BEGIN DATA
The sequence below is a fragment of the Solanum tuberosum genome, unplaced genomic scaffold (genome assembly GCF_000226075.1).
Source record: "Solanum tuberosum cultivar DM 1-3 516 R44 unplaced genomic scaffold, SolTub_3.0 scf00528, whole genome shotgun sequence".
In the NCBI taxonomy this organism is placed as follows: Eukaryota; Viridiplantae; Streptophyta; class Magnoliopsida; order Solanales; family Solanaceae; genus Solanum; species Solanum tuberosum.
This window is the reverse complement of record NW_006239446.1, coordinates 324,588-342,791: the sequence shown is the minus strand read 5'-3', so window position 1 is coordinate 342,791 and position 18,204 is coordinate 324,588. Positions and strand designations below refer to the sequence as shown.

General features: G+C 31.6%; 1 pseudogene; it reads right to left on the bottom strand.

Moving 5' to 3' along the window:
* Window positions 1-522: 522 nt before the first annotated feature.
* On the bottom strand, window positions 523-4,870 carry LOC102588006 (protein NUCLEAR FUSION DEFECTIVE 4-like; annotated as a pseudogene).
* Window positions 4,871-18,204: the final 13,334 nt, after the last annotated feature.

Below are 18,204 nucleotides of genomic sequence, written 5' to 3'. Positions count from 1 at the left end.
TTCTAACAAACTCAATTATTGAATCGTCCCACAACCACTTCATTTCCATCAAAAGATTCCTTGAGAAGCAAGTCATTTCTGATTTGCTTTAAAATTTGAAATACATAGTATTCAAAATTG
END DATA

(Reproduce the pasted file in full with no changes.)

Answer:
The sequence below is a fragment of the Solanum tuberosum genome, unplaced genomic scaffold (genome assembly GCF_000226075.1).
Source record: "Solanum tuberosum cultivar DM 1-3 516 R44 unplaced genomic scaffold, SolTub_3.0 scf00528, whole genome shotgun sequence".
In the NCBI taxonomy this organism is placed as follows: Eukaryota; Viridiplantae; Streptophyta; class Magnoliopsida; order Solanales; family Solanaceae; genus Solanum; species Solanum tuberosum.
This window is the reverse complement of record NW_006239446.1, coordinates 324,588-342,791: the sequence shown is the minus strand read 5'-3', so window position 1 is coordinate 342,791 and position 18,204 is coordinate 324,588. Positions and strand designations below refer to the sequence as shown.

General features: G+C 31.6%; 1 pseudogene; it reads right to left on the bottom strand.

Moving 5' to 3' along the window:
* Window positions 1-522: 522 nt before the first annotated feature.
* On the bottom strand, window positions 523-4,870 carry LOC102588006 (protein NUCLEAR FUSION DEFECTIVE 4-like; annotated as a pseudogene).
* Window positions 4,871-18,204: the final 13,334 nt, after the last annotated feature.

Below are 18,204 nucleotides of genomic sequence, written 5' to 3'. Positions count from 1 at the left end.
TTCTAACAAACTCAATTATTGAATCGTCCCACAACCACTTCATTTCCATCAAAAGATTCCTTGAGAAGCAAGTCATTTCTGATTTGCTTTAAAATTTGAAATACATAGTATTCAAAATTG